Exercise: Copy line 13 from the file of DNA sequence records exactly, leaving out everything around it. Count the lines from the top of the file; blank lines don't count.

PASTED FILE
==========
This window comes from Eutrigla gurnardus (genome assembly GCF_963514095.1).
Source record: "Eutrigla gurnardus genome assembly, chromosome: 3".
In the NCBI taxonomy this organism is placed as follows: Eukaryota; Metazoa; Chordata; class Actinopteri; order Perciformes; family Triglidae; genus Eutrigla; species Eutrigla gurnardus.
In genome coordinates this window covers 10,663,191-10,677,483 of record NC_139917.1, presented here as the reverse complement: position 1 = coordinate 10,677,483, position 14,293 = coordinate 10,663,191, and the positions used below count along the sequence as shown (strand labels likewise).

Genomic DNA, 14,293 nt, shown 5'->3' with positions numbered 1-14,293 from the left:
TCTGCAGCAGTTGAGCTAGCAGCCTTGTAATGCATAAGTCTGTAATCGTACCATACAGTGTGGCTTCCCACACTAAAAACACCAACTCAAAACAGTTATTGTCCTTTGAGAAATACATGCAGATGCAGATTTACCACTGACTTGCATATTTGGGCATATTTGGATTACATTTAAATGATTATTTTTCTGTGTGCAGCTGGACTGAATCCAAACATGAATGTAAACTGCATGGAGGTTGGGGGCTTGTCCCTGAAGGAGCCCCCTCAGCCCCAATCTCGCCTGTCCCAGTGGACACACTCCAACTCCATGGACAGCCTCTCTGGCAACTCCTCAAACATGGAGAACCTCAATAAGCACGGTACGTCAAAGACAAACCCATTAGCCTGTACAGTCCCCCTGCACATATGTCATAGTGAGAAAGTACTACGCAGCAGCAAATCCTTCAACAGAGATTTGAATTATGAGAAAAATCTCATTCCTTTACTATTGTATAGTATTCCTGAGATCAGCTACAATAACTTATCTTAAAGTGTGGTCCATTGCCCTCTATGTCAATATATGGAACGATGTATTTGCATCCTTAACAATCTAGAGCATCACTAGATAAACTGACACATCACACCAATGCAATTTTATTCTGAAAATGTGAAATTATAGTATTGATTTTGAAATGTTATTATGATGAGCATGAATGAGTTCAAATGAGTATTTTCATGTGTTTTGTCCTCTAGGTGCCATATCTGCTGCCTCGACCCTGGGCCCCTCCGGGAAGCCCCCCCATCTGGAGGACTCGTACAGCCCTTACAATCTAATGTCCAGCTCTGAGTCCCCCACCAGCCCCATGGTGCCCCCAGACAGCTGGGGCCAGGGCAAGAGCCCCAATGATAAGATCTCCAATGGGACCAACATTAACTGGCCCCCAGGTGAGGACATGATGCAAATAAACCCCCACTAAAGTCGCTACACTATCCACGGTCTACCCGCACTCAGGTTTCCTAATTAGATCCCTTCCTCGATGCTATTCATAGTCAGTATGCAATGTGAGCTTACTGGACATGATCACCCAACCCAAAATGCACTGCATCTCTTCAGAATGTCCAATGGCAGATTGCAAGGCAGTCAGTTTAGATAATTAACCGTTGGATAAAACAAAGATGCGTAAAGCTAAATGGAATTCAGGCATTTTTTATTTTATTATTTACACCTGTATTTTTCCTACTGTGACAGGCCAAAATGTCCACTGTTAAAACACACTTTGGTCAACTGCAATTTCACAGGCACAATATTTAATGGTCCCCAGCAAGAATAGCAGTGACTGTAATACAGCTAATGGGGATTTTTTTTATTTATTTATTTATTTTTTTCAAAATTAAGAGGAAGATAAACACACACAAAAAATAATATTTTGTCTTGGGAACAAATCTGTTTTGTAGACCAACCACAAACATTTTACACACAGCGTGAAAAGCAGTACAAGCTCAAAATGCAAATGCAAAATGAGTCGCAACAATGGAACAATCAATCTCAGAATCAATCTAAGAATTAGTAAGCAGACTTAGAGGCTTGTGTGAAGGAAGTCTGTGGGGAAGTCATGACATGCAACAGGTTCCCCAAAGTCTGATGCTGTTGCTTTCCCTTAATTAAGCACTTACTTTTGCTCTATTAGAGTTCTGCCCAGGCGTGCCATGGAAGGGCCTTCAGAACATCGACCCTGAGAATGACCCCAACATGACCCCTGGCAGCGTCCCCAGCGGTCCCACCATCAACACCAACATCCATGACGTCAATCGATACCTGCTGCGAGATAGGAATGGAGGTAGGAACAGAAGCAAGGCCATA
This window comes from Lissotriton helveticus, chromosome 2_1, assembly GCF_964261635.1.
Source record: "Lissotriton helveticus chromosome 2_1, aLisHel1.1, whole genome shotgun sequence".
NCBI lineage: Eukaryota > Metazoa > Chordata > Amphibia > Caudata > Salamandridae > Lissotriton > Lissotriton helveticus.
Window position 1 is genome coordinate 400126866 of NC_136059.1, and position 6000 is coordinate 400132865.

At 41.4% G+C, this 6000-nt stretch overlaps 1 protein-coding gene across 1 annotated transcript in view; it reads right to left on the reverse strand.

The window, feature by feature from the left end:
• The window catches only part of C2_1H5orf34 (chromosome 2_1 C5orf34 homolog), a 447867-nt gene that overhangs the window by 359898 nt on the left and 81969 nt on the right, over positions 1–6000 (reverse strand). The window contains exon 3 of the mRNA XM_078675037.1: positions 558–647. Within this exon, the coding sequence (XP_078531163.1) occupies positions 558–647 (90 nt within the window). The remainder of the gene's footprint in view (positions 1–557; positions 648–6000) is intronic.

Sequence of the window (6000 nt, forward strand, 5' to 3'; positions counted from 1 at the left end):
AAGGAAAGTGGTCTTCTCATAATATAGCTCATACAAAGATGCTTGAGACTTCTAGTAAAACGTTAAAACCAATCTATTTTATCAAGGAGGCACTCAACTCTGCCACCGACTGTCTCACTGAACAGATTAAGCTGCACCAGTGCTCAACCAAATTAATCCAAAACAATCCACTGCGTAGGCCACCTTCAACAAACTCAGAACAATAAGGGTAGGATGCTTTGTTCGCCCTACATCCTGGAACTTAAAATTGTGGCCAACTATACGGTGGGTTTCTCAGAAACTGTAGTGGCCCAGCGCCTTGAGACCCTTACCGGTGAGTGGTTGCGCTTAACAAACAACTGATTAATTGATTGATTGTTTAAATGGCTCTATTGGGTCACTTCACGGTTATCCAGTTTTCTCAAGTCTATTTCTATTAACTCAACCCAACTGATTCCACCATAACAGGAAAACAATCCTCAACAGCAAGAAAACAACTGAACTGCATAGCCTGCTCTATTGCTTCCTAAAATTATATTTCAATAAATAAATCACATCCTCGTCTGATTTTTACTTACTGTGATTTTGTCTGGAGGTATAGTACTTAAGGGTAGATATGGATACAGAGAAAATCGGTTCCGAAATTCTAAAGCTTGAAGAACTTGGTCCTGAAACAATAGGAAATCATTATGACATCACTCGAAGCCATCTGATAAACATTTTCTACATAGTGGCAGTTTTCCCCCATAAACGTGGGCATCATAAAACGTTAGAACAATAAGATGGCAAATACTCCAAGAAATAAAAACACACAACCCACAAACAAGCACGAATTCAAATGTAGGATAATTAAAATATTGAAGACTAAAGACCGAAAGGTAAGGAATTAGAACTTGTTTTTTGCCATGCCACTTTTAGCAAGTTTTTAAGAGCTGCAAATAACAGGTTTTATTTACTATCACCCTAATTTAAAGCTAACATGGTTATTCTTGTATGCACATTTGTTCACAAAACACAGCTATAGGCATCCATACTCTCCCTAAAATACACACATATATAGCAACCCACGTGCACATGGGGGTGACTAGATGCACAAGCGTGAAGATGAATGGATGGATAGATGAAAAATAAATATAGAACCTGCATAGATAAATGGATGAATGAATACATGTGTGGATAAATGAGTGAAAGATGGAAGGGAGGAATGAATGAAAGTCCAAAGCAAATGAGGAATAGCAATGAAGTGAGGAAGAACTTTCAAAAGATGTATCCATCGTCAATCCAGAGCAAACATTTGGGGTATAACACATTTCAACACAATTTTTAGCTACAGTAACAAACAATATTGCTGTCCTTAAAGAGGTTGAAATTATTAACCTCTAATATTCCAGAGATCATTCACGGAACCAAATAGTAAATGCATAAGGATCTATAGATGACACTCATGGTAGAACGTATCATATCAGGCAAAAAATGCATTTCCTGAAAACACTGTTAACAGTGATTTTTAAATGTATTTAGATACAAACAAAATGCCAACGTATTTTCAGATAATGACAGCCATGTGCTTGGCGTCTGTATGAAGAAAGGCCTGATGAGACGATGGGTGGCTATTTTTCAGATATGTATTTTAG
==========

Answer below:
• The window catches only part of C2_1H5orf34 (chromosome 2_1 C5orf34 homolog), a 447867-nt gene that overhangs the window by 359898 nt on the left and 81969 nt on the right, over positions 1–6000 (reverse strand). The window contains exon 3 of the mRNA XM_078675037.1: positions 558–647. Within this exon, the coding sequence (XP_078531163.1) occupies positions 558–647 (90 nt within the window). The remainder of the gene's footprint in view (positions 1–557; positions 648–6000) is intronic.